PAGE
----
Green Solution to Dry Cleaning Pollution

I was inspired to create this blog by folks who complain environmentalists whine too much and never offer pratical solutions or ideas. I've whined quite a bit in the blog already, so to balance it out, I'm going to offer some pratical solutions and ideas in this entry.

Did you know that pressurized liquid carbon dioxide can be used to dry clean clothes?

Er...I'm putting the cart before the horse here. Did you know the chemicals that your dry cleaner uses to wash your clothes are horrendously bad for the environment? In fact, if a dry cleaner leaks those chemicals into the ground, or otherwise doesn't properly dispose of them, they may be responsible for very expensive clean-up procedures and federal discipline.

In the mid-1930s dry cleaners began using tetrachlorethylene to clean spots out of clothing. It is regarded as the best and gentlist clothes cleaner. Unfortunately, tetrachlorethylene and other types of perchloroethylenes are toxic and may cause liver and kidney damage to individuals exposed to the chemicals long term.

To avoid the mess of federal discipline and kidney damage, some dry cleaners have explored environmentally conscious alternatives to tetrachlorethylene. Some of those involve using biodegradable soaps, silicone solvents, and alternative petroleum solvents.

It was this movement of green dry cleaning that inspired Gordan Shaw of San Diego to experiment with pressurized liquid carbon dioxide in his dry cleaning business. In this (http://www.msnbc.msn.com/id/16753903/site/newsweek/) Newsweek profile of Shaw, the dry cleaner explains how he discovered the process at a convention and after seeing it clean high school ban uniforms to perfection, he was convinced. He has since made a lot of money and expanded his operation to multiple locations in San Diego.

How does your dry cleaner clean clothes? Ask them if they use "percs" in the process. If they do, ask if you can choose an environmentally friendly alternative. Call around and see what dry cleaners in your town offer in terms of eco-options. Once you've found the dry cleaner with the cleaning dry cleaning, tell your friends and stay loyal.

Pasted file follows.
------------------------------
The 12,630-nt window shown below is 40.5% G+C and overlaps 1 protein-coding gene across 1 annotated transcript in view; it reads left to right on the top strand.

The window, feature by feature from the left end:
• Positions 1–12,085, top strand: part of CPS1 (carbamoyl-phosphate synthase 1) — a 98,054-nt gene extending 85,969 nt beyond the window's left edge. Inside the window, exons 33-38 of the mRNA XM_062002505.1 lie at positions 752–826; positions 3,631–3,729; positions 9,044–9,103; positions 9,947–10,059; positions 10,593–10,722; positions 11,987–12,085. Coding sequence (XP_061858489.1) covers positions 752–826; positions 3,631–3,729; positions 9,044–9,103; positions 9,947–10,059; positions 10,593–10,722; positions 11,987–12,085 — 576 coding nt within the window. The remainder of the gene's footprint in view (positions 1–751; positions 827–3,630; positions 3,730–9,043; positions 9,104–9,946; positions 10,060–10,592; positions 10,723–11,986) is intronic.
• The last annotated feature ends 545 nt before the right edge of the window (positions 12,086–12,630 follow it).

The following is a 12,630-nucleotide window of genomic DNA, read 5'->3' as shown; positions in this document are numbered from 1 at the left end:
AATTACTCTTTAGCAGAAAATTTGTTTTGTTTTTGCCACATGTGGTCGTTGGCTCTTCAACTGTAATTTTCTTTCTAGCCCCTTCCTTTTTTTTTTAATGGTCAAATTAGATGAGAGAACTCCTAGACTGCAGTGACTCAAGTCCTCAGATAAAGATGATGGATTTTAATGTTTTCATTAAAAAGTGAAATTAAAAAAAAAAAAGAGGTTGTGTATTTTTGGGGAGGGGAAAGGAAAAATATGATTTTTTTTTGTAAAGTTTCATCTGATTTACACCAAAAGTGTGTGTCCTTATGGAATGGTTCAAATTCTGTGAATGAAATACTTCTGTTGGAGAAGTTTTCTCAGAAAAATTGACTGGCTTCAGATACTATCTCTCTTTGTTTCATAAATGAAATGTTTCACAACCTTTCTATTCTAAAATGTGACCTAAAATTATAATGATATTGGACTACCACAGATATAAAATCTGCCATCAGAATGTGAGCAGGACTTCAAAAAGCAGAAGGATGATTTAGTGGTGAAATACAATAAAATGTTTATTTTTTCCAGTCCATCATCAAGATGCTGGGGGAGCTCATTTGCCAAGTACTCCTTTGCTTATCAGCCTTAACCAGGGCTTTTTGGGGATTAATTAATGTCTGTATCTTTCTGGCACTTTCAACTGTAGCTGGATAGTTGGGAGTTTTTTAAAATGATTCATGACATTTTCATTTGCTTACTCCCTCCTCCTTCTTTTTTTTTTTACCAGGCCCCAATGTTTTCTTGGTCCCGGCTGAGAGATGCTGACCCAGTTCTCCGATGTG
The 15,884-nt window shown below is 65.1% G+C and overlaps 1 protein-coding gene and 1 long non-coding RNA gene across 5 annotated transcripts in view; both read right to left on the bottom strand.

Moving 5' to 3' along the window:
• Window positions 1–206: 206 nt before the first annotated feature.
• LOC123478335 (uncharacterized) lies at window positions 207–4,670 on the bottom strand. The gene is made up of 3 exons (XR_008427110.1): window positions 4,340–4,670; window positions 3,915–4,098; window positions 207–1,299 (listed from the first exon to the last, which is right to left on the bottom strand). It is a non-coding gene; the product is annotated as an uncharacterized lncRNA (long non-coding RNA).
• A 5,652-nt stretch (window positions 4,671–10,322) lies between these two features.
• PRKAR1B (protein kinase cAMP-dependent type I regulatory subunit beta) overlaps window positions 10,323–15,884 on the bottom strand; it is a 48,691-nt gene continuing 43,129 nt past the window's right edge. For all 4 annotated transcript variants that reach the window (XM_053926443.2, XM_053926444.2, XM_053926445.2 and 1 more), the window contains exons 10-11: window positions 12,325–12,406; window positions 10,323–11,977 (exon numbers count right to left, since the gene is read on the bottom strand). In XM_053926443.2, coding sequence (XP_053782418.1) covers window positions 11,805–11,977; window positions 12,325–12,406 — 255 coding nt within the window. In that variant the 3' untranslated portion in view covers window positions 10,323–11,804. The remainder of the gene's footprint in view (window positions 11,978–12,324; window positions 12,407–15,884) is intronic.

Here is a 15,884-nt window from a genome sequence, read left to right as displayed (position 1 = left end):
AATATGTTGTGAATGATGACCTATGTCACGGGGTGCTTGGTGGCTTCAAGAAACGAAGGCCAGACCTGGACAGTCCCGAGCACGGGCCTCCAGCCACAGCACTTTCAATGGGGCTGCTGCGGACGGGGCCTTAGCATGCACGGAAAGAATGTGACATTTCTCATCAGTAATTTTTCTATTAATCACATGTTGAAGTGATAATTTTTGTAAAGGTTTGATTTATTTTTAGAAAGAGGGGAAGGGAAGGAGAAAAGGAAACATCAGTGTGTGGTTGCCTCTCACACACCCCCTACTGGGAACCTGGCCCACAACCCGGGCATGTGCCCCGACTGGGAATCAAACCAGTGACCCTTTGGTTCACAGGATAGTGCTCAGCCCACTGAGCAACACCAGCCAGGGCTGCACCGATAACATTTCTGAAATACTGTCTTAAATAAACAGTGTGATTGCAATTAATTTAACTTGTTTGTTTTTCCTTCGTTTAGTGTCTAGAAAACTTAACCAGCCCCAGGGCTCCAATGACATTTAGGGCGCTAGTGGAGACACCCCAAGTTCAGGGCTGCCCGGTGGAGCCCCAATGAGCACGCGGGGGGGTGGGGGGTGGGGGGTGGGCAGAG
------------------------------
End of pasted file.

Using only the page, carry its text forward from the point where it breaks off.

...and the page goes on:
1. I used to work in a dry cleaners and perclorolethylate and tetraclorolethylate drycleaning solvents were always closely and carefully monitored for any leakage in the drycleaning machines, themselves, which is easy to avoid with regular maintenence. That being said, in practice the more eco-friendly drycleaning solvents do not clean certain stains and gum-like residues from clothing as well as the perc. and tetra. solvents. Also,clothing manufacturers will still probably be producing clothing with cleaning instructions specifying the sole cleaning method of the garment to be drycleaning with perc.should you use another solvent the chances of damaging that garment increase, and if the drycleaner must go against the cleaning instructions,or care label, then they can't guarantee there won't be any damage to the article of clothing.
    With California banning the use of perc. there will be lots of people finding it suddenly impossible to clean their favorite skirt or sport coat. Hopefully, if nothing else,the new ban of perc.will finally create a new generation of shoppers who actually read the care labels of garments instead of assuming that everythings cleanable.

  2. Check out a list of perc alternatives at this website: